Wednesday, September 19, 2018
Corn Crib as Geometry
A corn crib.
Little. 17 ft by 21 ft , about 18 ft to the peak.
New roof, south facade, and paint: c. 2015. Painting on going.
New concrete blocks for piers; old concrete piers formed in wicker baskets.
Moved, maybe by oxen.
Door relocated for easier access on foot. The main door was on this elevation, about 3 ft above grade, ideal for access from a wagon.
This south wall was rotting away.
The corn crib deserved better.
During the repairs we found that it is timber framed, scribed, the main framing beams hewn, others cut with a sash saw.
It has log rafters. and may predate the c. 1810 the house.
The scribe marks are similar to others found in the neighborhood - a common framer? Or a common teacher of corn crib builders?
Click on the photographs to enlarge them and read 'II', 'IIII', and 'III' on the posts and the beams. 'III' shows how water in that joint wore it away.
I measured it - the width, length and height; the size of the posts and beams, and their locations; the roof pitch, the slant of the walls. I drew it up and checked my notes for clarity.
The plan and elevation are below. The sides were for corn, the center aisle for work, the back (lower) section for grain, tools, equipment.
The walls slope out to shed the rain and snow, and to keep the corn from locking in place. The beam running below the beam at the eaves supports the floor of the small loft above the back storage section. There is a ladder built into the wall for access.
This is a normal corn crib for this section of the Hudson River water shed where New York, Massachusetts, and Vermont meet.
It does not seem to be the usual way corn cribs are built in other parts of the country. I plan to look more carefully.
How I 'found' the geometry:
Note: the geometry is right there. It does not need to be found. I need to recognize it!
Looking at the floor plan I could see the posts in the upper section forming a square. I added the diagonal and then using the diagonal as a radius I swung an arc. It landed on the lower left corner of the crib.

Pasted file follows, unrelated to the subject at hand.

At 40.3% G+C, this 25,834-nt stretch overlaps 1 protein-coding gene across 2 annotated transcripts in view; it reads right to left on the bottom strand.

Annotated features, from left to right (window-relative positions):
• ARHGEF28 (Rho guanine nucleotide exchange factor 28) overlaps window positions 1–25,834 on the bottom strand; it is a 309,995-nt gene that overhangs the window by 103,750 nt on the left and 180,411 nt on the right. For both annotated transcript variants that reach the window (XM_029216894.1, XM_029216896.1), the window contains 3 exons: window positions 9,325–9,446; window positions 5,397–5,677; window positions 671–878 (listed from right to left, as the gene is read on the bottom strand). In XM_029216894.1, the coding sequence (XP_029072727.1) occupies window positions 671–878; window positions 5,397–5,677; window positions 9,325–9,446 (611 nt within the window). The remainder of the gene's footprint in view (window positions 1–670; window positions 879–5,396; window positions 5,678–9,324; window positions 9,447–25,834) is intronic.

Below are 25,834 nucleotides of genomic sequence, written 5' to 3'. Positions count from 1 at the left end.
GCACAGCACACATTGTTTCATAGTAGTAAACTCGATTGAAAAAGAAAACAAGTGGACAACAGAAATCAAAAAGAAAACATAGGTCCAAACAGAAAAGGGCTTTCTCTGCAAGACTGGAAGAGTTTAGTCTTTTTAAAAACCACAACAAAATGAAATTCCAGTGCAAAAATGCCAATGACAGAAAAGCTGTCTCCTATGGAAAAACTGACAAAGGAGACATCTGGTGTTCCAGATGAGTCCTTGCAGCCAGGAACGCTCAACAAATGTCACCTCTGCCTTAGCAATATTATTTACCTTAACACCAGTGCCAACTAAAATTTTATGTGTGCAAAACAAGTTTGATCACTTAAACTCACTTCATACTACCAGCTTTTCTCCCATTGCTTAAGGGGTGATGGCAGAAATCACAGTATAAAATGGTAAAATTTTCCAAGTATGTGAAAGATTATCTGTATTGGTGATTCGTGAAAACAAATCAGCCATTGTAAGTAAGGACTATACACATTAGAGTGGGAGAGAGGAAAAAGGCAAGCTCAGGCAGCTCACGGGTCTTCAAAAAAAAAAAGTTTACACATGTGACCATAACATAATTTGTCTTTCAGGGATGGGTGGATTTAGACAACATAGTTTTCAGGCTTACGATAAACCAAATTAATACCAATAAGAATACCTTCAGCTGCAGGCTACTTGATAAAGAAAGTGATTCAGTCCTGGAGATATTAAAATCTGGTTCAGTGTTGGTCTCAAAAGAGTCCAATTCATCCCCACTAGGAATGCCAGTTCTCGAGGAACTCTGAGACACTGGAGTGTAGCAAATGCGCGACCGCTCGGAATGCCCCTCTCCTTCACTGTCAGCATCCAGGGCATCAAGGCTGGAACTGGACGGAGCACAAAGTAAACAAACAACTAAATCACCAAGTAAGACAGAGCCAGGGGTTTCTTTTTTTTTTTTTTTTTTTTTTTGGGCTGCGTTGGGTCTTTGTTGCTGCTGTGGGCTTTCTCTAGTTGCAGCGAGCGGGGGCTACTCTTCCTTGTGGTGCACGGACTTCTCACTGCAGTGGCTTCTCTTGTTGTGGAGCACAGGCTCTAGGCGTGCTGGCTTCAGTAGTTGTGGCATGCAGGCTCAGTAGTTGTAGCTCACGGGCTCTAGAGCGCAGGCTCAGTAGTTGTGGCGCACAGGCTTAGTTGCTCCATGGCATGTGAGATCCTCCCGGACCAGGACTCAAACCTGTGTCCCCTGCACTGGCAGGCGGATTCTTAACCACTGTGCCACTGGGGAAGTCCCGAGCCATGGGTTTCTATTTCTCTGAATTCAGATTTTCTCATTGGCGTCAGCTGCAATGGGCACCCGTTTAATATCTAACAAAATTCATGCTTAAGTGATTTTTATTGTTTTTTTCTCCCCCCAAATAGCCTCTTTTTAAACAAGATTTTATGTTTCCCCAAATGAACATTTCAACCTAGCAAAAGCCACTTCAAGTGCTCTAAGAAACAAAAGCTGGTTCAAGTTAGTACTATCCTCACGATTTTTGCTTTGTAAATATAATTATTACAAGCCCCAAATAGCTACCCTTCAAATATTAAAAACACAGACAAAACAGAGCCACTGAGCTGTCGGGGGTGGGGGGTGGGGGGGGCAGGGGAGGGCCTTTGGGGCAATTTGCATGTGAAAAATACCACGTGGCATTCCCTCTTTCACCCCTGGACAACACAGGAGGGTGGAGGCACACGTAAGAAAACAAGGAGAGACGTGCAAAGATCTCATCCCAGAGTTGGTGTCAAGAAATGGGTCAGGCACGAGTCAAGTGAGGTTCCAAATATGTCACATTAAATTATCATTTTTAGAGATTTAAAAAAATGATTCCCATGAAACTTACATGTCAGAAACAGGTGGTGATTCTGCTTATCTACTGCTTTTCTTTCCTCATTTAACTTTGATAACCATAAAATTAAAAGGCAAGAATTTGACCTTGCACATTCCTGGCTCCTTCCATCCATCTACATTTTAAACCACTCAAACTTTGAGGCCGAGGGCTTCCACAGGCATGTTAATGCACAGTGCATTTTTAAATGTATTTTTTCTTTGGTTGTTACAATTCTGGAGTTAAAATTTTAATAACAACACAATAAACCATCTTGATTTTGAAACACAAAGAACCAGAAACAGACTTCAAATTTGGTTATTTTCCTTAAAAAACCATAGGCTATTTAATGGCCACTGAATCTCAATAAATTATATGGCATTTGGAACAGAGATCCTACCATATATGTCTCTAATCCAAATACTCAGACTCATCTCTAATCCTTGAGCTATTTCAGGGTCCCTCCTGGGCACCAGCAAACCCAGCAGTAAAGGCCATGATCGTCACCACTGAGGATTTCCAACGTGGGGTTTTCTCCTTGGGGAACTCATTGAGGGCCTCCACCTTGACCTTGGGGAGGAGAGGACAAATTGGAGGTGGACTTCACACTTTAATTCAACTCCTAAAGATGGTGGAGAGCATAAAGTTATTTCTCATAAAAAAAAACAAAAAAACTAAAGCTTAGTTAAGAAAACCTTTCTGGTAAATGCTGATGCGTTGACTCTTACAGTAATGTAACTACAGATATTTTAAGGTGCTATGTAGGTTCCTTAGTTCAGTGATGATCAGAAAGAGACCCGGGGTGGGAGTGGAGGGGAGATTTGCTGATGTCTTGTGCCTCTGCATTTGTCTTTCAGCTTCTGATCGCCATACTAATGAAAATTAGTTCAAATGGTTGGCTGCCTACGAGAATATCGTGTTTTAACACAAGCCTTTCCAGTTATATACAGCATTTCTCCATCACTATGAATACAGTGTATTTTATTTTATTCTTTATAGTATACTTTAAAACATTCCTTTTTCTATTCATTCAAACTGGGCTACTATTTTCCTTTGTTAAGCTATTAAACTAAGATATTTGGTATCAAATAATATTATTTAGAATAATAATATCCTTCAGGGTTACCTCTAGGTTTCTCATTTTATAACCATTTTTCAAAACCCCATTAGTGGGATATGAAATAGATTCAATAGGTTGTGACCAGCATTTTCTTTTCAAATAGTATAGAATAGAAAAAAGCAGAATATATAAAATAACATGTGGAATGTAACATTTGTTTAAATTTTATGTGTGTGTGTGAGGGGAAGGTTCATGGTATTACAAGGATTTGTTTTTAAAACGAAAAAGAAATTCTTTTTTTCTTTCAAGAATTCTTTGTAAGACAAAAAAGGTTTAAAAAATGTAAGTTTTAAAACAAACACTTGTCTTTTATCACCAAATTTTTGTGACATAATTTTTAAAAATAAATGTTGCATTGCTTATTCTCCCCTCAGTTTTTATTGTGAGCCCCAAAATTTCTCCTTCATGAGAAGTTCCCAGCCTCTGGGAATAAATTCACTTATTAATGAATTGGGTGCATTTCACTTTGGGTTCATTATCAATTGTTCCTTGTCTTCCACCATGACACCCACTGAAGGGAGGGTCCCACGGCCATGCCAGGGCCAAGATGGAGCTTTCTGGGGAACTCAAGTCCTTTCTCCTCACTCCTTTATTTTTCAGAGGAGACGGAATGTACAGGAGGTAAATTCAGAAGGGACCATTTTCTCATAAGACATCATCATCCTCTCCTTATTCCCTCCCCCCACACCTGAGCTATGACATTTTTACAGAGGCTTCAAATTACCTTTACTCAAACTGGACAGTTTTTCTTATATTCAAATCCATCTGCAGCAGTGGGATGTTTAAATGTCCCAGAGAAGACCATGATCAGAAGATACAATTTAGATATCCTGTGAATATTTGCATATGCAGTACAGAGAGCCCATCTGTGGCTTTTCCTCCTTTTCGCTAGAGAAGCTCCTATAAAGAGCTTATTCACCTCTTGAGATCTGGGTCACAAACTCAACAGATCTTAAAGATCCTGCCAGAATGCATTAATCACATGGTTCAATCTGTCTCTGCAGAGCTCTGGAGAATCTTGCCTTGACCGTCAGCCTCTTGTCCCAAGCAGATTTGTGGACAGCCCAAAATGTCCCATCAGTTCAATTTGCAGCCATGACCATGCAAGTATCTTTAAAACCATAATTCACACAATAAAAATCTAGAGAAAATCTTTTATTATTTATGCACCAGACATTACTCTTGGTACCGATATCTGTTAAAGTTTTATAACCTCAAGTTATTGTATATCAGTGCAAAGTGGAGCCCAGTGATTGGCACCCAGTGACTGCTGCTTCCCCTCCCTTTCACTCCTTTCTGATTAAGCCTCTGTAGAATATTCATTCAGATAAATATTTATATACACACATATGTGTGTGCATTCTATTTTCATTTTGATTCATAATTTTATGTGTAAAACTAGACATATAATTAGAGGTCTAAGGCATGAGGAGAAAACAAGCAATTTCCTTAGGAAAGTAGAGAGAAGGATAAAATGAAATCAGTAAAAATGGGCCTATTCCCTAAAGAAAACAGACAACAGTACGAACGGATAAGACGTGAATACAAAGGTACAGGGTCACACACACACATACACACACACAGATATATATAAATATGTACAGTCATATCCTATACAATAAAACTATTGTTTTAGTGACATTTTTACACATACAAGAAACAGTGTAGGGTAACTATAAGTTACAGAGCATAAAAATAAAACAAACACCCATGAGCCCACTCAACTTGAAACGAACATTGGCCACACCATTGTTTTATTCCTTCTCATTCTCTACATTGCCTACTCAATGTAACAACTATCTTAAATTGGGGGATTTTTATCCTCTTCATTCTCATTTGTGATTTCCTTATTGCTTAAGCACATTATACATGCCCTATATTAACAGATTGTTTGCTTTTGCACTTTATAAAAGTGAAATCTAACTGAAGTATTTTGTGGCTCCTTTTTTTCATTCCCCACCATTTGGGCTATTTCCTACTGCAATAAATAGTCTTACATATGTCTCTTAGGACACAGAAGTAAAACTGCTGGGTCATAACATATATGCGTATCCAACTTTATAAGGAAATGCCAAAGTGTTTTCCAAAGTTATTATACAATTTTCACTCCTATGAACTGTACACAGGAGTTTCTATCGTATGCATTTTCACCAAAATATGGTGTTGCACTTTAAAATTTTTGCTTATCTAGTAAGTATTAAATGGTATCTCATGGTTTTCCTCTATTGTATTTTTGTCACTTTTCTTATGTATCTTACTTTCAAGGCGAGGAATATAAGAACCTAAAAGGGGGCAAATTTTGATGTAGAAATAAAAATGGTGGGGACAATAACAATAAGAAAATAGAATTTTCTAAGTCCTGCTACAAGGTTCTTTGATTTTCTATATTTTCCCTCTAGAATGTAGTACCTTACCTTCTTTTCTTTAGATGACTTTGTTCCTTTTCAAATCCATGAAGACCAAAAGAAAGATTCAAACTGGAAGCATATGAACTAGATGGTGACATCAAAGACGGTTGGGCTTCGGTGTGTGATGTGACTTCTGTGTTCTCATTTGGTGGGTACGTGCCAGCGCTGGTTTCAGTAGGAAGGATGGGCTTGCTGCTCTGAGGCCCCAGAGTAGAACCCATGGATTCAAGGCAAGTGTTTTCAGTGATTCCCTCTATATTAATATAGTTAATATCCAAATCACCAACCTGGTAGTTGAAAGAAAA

This is a simple easy plan. The elevation should be as simple.
I tried a square based of the width of the floor (about 17 ft. wide). It didn't quite fit.
I tried a square based on the width of the walls as they meet the roof (about 18 ft. wide). Again, not good enough.
The utilitarian corn crib's frame needed to be as straightforward as its plan. The geometry tell the carpenter where to put his frame - exactly. Not within 4-5 inches. He will have timbers laid out on a framing floor. He will want lines (chalk lines or taunt twine) that tell him position, lengths, mortises. He needs no frills here.
This is when I have a cup of coffee, clean up the office, walk to the mailbox. And come back to try something else, experiment, play. "What if I drew the 'square' using the angled walls? Why not?"
It works. The Lines cross above and beside the framing members. The trapezoid ends below the ridge telling the framer where to cut his joints on the rafters so they will lap each other. The side braces (dashed line) are easily located.
The Lines on the framing floor will be beside the posts and beams, just as they are outside the edge of the plan.
The Lines needed to erect the crib are as minimal as those needed to layout the floor.